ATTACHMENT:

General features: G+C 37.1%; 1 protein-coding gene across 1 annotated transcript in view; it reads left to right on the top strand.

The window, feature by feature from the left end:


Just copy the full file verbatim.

General features: G+C 37.1%; 1 protein-coding gene across 1 annotated transcript in view; it reads left to right on the top strand.

The window, feature by feature from the left end: